Another collaborative effort that produced significant environmental progress is the National Mercury Switch Removal Program, in which AISI played a central role. AISI efforts helped to successfully complete an agreement with all stakeholders to implement a national program to remove mercury switches from vehicles prior to dismantling. Our industry contributed $2 million over three years to help fund – along with $2 million from the automotive industry – the creation of the Implementation Fund to encourage removal of the switches. The program is being rolled out in all 50 states and will help ensure mercury air emissions compliance at both the electric arc and basic oxygen steelmaking operations.
Sustainable Development is generally defined as follows: “meeting the needs of today without compromising the ability of future generation to meet their own needs.” As a result of adopting this definition the steel industry has developed two key indicators to track our progress towards attainment. First, is our continued growth in the overall recycling rate, which not only saves precious raw materials but also significant amounts of energy for future generations to use. Secondly, is to continue to work with our customers to find ways to improve their use of steel whether it be a can, auto, or appliance manufacturer or an architect designing the next “Green Building.”
As you can see, through innovation, support for recycling, emphasis on metrics and collaborative strategies, the North American steel industry has made important headway on environmental initiatives. But this success cannot lead to complacency.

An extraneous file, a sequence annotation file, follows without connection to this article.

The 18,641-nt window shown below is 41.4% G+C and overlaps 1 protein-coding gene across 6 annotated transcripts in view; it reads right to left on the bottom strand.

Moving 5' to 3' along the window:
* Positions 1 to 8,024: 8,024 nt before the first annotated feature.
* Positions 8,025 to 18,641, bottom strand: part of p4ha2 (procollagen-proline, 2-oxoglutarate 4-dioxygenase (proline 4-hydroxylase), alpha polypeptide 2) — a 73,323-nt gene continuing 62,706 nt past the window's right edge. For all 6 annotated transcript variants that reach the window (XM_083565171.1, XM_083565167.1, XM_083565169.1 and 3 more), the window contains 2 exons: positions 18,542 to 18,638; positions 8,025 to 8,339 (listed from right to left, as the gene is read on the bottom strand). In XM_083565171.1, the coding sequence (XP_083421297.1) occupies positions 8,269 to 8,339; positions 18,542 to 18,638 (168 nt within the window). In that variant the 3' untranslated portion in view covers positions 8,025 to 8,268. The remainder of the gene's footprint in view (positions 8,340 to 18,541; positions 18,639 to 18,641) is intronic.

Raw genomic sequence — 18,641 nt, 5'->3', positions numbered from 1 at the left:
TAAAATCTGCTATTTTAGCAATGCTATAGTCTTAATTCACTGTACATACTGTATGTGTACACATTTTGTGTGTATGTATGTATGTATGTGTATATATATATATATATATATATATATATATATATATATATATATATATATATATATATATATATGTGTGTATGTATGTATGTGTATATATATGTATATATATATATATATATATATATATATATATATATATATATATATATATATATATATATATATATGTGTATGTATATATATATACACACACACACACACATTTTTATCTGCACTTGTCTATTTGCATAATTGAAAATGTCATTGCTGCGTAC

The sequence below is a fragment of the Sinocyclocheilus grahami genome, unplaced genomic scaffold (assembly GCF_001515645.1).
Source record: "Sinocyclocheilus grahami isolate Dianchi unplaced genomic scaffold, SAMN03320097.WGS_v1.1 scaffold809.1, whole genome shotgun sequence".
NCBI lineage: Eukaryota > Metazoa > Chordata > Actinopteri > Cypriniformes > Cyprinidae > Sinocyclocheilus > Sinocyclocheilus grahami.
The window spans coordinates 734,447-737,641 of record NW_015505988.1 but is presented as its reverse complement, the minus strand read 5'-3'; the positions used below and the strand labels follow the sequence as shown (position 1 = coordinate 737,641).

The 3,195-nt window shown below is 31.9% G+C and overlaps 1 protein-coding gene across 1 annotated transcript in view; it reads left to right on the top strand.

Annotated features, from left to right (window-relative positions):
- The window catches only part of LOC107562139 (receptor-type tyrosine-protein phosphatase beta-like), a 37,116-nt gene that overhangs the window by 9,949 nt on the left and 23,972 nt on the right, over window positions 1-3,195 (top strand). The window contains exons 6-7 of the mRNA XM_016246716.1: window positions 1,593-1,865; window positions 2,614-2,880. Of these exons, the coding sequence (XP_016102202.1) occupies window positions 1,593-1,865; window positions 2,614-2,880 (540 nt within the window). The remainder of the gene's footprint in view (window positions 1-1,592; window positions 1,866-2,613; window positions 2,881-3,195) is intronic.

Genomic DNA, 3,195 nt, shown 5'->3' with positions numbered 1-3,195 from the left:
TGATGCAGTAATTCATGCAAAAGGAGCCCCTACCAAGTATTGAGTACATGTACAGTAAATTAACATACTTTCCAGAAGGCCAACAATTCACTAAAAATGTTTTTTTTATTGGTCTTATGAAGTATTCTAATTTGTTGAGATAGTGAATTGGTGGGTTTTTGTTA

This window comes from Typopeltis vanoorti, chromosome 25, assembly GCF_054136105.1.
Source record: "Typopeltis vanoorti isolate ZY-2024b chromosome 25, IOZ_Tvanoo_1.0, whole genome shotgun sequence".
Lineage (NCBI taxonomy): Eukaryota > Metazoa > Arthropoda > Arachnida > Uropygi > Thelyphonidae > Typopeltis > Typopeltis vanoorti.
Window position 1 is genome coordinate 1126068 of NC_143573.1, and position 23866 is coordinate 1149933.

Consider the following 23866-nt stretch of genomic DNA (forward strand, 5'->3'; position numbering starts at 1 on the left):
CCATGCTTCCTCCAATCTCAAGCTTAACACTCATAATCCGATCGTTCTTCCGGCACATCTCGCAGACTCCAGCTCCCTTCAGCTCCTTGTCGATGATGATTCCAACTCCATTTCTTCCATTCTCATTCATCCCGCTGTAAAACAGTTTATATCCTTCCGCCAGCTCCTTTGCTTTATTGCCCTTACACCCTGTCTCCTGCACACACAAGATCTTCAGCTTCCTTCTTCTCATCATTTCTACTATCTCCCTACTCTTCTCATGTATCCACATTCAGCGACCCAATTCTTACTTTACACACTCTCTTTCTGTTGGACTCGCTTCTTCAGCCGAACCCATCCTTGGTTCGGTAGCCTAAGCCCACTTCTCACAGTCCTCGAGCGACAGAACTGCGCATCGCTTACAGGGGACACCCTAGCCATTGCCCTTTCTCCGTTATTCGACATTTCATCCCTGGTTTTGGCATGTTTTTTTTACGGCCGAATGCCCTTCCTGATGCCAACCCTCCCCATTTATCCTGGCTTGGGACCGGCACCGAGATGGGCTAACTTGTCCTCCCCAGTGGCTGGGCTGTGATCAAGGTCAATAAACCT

We need to press forward because the landscape around us is changing. Commitment to environmental stewardship, or “being green,” should not be construed as simply an attractive moniker or as a marketing gimmick. Our industry needs to be one of the players helping to shape the environmental agenda rather than watching from the sidelines. More and more, we are seeing industry sectors making green attributes part of their criteria and standards of operation. A recent study, found that 85 percent of U.S. consumer business companies have active sustainability initiatives already in place. In the construction sector, we see the impact that the U.S. Green Building Council is having with its green building rating system (Leadership in Energy and Environmental Design, or LEED).
We see in the automotive, appliance and container markets similar emphasis, with increasing emphasis on life cycle impact assessment, given the federal government’s focus on CAFE standards, and developments such as Wal-Mart’s sustainability scorecard, a green rating system by which the world’s largest retailer has begun evaluating all packaged goods they sell and materials they utilize in all aspect of their business operations. We can expect the awareness of more and more consumer-oriented companies to rise in sophistication regarding the impact of their products on the environment and a corresponding increase in their green marketing strategies.
The steel industry is poised, through the work of AISI, to further advance efforts to reduce its environmental footprint through research projects at universities around the country aimed at reducing, and eventually eliminating, CO2 emissions from the steel making process.
An example is a current project with Massachusetts Institute of Technology to produce iron by molten oxide electrolysis (MOE), which would generate no CO2 gases. This represents a significant first step towards carbon-free ironmaking by a technology that completely avoids emission of greenhouse gases from the smelter
In addition to the MIT project, AISI has three other long-range projects that will have a positive impact on the environment. These projects include: Ironmaking by Hydrogen Flash Smelting at the University of Utah; Geological Sequestration of CO2 at the University of Missouri-Rolla; and Integrating Steel Production with Mineral Sequestration at Columbia University.
I urge steel companies who may not yet be part of this vision for a sustainable future to join us. The challenge is great and the rewards will be enjoyed by our children and grandchildren as they carry on responsible environmental stewardship of our planet.